The family thanks all of the special people who have supported them in this project & making this great sustainable opportunity happen for over 100 children in difficult circumstances. They send a big thank you to volunteers, construction workers, and to Patrick, William and Jamie for helping arrange it.

The day-attending children dance with Patrick & other volunteers committed to educating & feeding them
From the streets to the loving shelter of the home, the farm will serve to produce eggs for children to get the single biggest source of protein added to their diet, as well as sustain an income for other foods.

Thursday, December 9, 2010

Update: Progress at the hunger-quenchin' hen farm

The hen-farm from the road

Juma is a great construction manager to work with; he is humble & positive (and hard working). His work isn't perfected but he's always willing to learn.

pass me some wood, would ya?

if there are good hard working men, I think they can finish the work on time. They need to be attentive to instruction and organized to do it though. And apparently have good balance!

... but if they don't, they can always take lessons from this guy (he was 'walking' by the site on stilts he made [which better not be from our wood!])

Sideview: the hen house's two stories. (yes, I've more than once considered living here, lol. It will be rougher looking once it's done though, if that makes sense)

THIS IS NOT OUR CHICKEN FARM Lol!, but I walked by it and snapped it for comparison. Ours is geared to house a coup of 250-300 hennies (and designed to last forever!)

Tuesday, December 7, 2010

Chicken farm progress: a vision taking shape

Juma and Jamie, tasked with managing the construction

Patrick and the other workers pose for for a snap

am I the only one that thinks these ladders are so cool?

a high "hi!" 

Patrick is so happy about what this will do for the children. "Thank you thank you thank you donors!!"

Sunday, December 5, 2010

Left overs: Sunday

Had left over potatoes from fellowship, didnt want to throw them away...

talking bout' giving to the poor at fellowship, I couldn't waste this food.. and really felt led to follow that trail..

So I stepped out in faith, with the conviction that if I followed the leading it would all work as it should.
It was a challenging experience, because after a while of looking for food-needy people (who disappear when YOU look for THEM- but not the reverse, apparently) Doreen & I found someone, but then they were gone after we decided to grab water(for them)  from a store they were next to.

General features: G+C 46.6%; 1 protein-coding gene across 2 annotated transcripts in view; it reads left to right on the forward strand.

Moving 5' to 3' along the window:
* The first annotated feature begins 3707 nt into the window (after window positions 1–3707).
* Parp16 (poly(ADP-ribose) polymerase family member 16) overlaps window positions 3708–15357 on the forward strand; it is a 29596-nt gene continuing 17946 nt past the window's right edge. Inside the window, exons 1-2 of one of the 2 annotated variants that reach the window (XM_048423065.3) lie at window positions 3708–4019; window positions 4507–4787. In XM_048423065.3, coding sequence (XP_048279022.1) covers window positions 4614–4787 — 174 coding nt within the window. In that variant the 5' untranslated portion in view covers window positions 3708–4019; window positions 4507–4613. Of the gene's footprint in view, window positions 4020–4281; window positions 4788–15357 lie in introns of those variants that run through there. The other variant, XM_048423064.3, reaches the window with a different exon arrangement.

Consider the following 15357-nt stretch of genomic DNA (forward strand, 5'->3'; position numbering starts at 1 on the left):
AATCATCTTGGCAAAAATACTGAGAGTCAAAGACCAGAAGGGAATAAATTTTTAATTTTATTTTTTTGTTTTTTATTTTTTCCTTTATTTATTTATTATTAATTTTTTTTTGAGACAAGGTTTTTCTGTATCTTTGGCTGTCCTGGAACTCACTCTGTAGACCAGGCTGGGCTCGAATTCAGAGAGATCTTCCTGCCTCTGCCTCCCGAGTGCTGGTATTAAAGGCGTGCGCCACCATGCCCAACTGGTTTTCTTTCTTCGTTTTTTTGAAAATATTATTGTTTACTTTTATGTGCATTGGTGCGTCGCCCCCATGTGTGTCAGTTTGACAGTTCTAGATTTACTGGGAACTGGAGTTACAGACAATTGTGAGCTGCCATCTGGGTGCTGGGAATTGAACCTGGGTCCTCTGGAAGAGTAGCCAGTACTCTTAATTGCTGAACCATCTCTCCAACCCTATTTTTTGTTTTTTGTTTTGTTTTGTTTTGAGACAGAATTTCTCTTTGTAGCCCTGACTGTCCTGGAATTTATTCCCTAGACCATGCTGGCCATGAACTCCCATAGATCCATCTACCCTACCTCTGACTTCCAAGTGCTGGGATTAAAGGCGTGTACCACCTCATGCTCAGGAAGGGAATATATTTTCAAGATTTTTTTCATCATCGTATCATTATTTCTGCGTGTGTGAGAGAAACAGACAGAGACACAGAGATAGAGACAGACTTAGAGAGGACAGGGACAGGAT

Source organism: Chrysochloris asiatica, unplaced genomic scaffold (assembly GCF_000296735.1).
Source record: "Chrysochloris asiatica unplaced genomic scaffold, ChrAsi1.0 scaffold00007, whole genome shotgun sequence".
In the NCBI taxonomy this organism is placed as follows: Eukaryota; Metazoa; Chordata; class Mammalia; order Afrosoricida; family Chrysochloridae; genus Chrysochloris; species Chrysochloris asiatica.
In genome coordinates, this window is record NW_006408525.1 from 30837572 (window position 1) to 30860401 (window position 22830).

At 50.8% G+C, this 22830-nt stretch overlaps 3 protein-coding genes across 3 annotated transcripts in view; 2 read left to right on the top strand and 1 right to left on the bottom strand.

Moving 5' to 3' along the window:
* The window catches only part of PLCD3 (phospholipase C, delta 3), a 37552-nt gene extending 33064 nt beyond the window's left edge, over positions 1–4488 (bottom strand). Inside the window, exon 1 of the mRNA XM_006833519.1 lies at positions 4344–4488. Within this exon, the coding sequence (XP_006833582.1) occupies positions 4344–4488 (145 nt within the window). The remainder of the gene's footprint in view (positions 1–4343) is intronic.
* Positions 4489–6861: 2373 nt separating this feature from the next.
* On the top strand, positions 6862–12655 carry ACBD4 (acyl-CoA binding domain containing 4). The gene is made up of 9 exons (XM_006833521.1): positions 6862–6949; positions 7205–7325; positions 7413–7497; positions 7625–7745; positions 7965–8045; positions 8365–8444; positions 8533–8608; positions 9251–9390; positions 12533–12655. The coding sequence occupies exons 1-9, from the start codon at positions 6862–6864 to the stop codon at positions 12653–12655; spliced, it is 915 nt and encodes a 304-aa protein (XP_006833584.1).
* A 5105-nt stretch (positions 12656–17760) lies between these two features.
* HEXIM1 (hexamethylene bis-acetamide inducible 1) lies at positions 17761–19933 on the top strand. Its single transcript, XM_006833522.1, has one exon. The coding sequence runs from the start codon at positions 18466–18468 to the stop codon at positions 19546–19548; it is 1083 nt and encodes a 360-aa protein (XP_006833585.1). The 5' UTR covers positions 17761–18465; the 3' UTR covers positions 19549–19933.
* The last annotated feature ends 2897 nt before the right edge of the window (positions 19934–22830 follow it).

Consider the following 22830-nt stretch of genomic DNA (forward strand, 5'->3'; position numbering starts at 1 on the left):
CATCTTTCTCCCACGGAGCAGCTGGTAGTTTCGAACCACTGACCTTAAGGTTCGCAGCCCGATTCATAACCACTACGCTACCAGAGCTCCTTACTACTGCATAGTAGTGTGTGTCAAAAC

I actually started feeling discouraged, because I felt like I was totally putting myself out there, following this conviction, it was late at night, and it seemed we were getting nowhere. Then, just when I let go of my grumbling, and with encouragement stepped on, we met...

Shaban. Shaban had been wrestling with alcohol, and when he saw us had a bottle in his hand.. but a craving in his eye for something deeper, a craving I could relate to. I told him, through Doreen in Luganda (language), that I felt led to share my potatoes & not waste them, they were untouched- asked if he wanted them. Sure!

 I'd go on to be humbled and yes- led by- him as things went on. He sensed a love that was deeper than our own, and was knew there was a source of our love. He knew it was Jesus. Did I say that- I thought? No man, we didn't say anything about God or religion that I recall. We just followed our conviction, and loved. And when I felt he.. wanted more than booze, I said "Dor, we should give him the water"- when it came out of the bag and met his eyes, I saw and felt his spirit let go, & accept that he was loved, that he was heard, even the whispers of his heart. He accepted the water, but much more- the love... His fears were gone, he was liberated. An I'll never forget the peace in his eyes, the calm as he gave up all that once held him. Forever. Without looking back.

He had asked me to `pray for him`but I told him to talk to his Creator on his own behalf, and I became a part of his radical spiritual journey, humbly admiring his bravery and abandonment of all else for True Love.

This night was amazing, and God showed me what little He could do with just a little faith. He provided all I needed, I just needed to listen to my conviction.
Doreen & Shaban, and Tom (his neighbor- who loves God as well, working in city to pay for his grade 9 schooling) and I spent many nights together after, really being blessed by God's presence. I felt like I was 100% open and so were they, and it was amazing feeling & seeing how clearly & strongly we were speoken to through the Bible, eachother, etc. It was probably my sweetest time in Uganda.

It'd get rivaled, of course- by an Enemy working & using the world- after a few weeks of ridiculous peace I sadly regret our fellowship slowed and we each grew weaker because of it- forgetting the ever-humbling, awesome presence that had rocked our worlds like nothing else in life had ever come close to, and so deeply.